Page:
Audubon program to focus on humans-wildlife conflicts
The Potomac Valley Audubon Society’s monthly program for February will feature a presentation entitled “Naughty, Naughty Monkeys: Human-Wildlife Conflict in Indonesia and Beyond.”
The program will be held at 7 p.m. Wednesday, Mar. 8 at the at the Hospice of the Panhandle facility in Kearneysville. Admission is free and everyone is welcome.
The speaker will be Alison Zak, a PVAS AmeriCorps volunteer who recently studied the conflict between crop-raiding monkeys and farmers in Sulawesi, Indonesia as part of her studies for a Master’s degree in Anthropology.
Her presentation will include an overview of the problem of human-wildlife conflicts, photographs from her research, and insights from interviews conducted during her fieldwork.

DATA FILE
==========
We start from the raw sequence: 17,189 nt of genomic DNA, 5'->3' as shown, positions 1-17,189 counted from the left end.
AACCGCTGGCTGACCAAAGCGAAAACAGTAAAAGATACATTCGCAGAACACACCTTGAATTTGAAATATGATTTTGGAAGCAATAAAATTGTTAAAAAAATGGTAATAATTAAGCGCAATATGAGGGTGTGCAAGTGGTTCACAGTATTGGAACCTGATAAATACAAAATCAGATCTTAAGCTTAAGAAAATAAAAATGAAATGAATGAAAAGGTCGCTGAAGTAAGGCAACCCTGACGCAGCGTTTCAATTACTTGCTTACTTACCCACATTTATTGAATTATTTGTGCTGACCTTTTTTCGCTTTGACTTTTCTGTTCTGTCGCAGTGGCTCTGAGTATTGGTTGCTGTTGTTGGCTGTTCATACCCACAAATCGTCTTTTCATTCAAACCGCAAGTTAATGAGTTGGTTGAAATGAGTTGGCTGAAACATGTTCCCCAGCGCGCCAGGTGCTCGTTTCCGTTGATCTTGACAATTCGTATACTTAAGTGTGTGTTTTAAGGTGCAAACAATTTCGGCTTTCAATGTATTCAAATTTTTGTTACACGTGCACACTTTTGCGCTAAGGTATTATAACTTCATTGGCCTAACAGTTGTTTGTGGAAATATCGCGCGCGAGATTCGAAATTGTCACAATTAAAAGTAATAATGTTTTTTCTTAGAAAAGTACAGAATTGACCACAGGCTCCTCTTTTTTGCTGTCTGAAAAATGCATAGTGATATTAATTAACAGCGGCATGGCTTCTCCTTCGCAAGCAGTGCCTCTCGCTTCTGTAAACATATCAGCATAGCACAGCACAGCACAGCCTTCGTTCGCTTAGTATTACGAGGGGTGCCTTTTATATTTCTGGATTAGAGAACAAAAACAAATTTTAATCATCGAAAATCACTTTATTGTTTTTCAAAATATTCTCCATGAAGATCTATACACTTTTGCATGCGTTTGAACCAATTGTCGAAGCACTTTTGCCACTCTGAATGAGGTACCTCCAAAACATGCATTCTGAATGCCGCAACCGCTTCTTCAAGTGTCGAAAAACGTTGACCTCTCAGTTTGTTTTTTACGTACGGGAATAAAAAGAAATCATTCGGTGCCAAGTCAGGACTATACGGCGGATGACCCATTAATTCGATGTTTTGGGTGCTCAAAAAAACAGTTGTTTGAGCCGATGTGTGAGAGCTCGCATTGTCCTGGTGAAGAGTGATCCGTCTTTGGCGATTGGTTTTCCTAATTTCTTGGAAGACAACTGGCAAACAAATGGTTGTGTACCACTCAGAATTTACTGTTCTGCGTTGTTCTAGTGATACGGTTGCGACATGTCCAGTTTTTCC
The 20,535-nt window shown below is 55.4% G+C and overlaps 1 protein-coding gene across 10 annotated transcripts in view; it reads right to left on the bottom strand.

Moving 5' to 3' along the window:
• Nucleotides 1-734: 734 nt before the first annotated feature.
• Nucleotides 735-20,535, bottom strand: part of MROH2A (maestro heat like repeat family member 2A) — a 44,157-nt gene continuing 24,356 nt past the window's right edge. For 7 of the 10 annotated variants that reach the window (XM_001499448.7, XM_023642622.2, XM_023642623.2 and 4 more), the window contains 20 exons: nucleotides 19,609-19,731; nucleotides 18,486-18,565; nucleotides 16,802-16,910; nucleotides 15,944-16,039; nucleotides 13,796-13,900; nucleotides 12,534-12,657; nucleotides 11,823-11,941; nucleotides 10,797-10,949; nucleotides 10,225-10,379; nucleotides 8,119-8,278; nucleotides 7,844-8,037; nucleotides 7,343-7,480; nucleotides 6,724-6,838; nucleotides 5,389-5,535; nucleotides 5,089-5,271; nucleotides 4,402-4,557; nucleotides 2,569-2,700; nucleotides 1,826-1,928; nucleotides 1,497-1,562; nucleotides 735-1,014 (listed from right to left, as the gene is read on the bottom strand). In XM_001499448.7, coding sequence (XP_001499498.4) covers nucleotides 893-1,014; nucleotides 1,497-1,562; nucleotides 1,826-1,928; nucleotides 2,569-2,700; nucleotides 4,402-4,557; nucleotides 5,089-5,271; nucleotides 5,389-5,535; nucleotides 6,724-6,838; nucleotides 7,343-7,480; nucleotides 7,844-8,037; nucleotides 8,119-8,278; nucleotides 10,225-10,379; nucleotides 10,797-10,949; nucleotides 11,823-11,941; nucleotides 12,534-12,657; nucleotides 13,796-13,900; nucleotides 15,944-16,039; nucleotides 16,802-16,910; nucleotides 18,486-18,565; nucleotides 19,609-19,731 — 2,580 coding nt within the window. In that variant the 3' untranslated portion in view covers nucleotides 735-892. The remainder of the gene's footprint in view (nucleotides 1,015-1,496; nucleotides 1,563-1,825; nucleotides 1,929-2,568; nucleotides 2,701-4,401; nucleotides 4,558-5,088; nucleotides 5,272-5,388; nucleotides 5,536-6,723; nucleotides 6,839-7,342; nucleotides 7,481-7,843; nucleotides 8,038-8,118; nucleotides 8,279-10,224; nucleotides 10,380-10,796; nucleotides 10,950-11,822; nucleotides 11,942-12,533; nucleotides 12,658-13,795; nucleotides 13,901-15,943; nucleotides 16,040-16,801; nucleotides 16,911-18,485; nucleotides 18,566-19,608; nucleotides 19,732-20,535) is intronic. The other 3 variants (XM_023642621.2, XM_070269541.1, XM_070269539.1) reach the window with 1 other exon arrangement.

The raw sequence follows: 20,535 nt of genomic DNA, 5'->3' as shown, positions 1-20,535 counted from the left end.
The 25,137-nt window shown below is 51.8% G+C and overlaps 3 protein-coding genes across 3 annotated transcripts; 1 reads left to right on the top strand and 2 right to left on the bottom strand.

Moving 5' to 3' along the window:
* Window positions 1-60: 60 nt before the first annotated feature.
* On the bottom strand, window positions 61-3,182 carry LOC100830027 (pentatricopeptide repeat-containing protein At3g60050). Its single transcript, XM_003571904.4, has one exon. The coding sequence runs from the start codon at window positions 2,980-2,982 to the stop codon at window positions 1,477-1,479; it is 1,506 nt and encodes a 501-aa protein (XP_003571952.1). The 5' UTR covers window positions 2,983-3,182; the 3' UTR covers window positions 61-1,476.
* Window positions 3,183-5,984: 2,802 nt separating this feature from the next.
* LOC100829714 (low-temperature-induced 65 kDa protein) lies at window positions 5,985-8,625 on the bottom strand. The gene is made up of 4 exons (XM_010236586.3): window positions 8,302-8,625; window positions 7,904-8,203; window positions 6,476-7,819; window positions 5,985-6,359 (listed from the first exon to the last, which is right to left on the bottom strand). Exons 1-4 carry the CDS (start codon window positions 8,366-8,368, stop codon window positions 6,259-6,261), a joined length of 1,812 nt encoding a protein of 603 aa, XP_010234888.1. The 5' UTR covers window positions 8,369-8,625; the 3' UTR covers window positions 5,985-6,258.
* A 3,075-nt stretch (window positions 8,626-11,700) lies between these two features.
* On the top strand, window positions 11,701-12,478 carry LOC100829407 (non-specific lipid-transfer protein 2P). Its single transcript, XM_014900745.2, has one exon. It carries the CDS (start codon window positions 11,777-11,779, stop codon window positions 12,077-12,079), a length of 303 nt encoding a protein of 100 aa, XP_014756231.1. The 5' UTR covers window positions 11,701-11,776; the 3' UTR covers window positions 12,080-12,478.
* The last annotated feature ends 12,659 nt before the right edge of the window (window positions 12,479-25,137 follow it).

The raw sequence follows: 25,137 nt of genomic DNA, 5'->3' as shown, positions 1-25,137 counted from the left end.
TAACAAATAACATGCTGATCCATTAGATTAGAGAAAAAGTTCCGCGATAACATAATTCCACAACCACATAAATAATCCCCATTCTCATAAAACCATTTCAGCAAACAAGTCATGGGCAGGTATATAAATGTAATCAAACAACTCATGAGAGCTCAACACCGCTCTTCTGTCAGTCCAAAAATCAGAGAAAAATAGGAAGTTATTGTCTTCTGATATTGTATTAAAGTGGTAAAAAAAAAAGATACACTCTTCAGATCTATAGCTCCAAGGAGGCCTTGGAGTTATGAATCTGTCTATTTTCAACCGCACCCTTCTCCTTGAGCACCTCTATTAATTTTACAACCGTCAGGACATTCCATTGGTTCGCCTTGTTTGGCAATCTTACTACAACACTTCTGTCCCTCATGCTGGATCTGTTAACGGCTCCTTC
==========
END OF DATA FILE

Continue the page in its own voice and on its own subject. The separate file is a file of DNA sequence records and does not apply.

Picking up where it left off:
Zak says human-wildlife conflict issues are complicated. Many human and wildlife populations live in increasingly overlapping habitats and may even compete for resources such as food.
Certain species of primates and other wildlife share urban and agricultural spaces with people, creating conflict that is a concern for both human well-being and wildlife conservation.
What if these “pests” are also endangered species? How is such conflict studied from both cultural and ecological perspectives?
The Hospice facility’s address is 330 Hospice Lane, Kearneysville. The Audubon events will be held in the main meeting room.
There is plenty of parking at the facility. For more information go to www.potomacaudu-bon.org or contact Krista Hawley at adultprograms @potomac audubon.org or 703-303-1026.